I gave the cop report to my feature writing class and asked them to "have some fun" with it. I told them to see if they write something -- factual, of course; no making things up -- that would be so brash, have so much attitude, be so unkind that I would tell them to draw back, tone it down, show some respect.

Here are the results (Audrey and Cameron to come??):


A wedding celebration turns into drama as the bride, Adrienne Samen, ends up on supposedly, the happiest day of her life, in jail.

On Saturday August, 16 2003, the Police from South Windsor, Connecticut was called for breach of peace. But what they didn't know is that they were about to meet with a crazy bride.

After leaving the reception with plates and food all over, even in the parking lot, according to one of the staff members Kerrie Smith, the uncontrolled bride was seen yelling at everyone in the street and shouting obscenities. The police tried to calm her down and stop her twice, but all they got was her middle finger in their face. Then, if it was not enough, the drank and outraged bride, called Agent Dobler, Lopez and everyone around "c--- s-----" and "f------ a------."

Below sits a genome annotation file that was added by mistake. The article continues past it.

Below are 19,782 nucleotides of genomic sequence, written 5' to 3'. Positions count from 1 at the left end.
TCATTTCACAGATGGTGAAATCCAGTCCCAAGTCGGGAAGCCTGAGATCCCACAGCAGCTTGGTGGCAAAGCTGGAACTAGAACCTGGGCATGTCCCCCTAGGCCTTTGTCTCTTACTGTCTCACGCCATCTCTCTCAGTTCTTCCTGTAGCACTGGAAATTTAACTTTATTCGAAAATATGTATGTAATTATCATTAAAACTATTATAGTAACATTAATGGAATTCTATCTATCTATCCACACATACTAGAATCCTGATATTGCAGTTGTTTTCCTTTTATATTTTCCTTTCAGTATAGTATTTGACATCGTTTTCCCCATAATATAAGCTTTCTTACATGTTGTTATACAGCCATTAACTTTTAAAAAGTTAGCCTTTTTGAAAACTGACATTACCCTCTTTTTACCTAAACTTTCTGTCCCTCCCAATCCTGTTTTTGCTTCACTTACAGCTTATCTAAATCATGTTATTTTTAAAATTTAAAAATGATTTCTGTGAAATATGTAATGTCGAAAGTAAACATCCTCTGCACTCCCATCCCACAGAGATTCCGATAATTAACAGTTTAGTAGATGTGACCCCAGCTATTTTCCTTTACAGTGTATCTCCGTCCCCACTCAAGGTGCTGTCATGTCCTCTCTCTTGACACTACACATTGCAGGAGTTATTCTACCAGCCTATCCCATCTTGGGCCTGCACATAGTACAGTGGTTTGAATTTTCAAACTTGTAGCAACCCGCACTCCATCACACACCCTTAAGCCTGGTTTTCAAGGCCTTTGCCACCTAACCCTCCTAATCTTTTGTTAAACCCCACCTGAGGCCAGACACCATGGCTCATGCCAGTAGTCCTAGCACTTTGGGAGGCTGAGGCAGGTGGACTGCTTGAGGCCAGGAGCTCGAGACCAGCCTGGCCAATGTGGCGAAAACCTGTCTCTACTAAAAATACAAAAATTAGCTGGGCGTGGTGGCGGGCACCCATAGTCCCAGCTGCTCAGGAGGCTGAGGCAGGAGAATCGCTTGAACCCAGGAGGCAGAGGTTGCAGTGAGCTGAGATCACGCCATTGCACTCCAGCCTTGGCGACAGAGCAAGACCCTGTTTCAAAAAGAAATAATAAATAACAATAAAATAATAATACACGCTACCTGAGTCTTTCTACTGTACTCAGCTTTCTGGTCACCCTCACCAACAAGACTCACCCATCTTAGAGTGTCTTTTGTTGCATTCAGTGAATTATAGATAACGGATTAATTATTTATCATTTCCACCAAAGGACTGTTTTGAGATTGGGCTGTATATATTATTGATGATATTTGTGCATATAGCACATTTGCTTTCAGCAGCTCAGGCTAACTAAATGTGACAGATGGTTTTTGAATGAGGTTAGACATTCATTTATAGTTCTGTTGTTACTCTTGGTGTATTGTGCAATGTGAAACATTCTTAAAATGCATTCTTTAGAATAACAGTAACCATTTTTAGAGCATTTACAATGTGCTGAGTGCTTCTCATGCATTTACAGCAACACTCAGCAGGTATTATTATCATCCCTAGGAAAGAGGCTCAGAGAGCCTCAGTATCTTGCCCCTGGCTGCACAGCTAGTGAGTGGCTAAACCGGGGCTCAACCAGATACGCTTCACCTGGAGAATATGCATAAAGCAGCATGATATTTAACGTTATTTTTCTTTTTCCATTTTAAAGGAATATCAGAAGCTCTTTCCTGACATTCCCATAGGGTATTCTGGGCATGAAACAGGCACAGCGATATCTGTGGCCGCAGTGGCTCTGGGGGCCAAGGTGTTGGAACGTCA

She, then was transported to the station and, still under the influence of alcohol, instead of signing her name at the end of the form, wrote down "stupid people arrested me because."


I wonder if Mrs. Samen thought while zipping up her white gown that after the wedding she would be getting handcuffed not by her husband in bed but by Officer Caleb Lopez outside of Mill on the River Restaurant. I was under the impression that this special day was the BRIDES. Appeasement only given to the princess of the universe. So if Adrienne Samen decides that she wants to spend her wedding day throwing dishes and yelling obscenities at strangers, police officers and the gods, well, so be it! No one can stop the force of a woman on her wedding day, except maybe the South Windsor, Connecticut police department.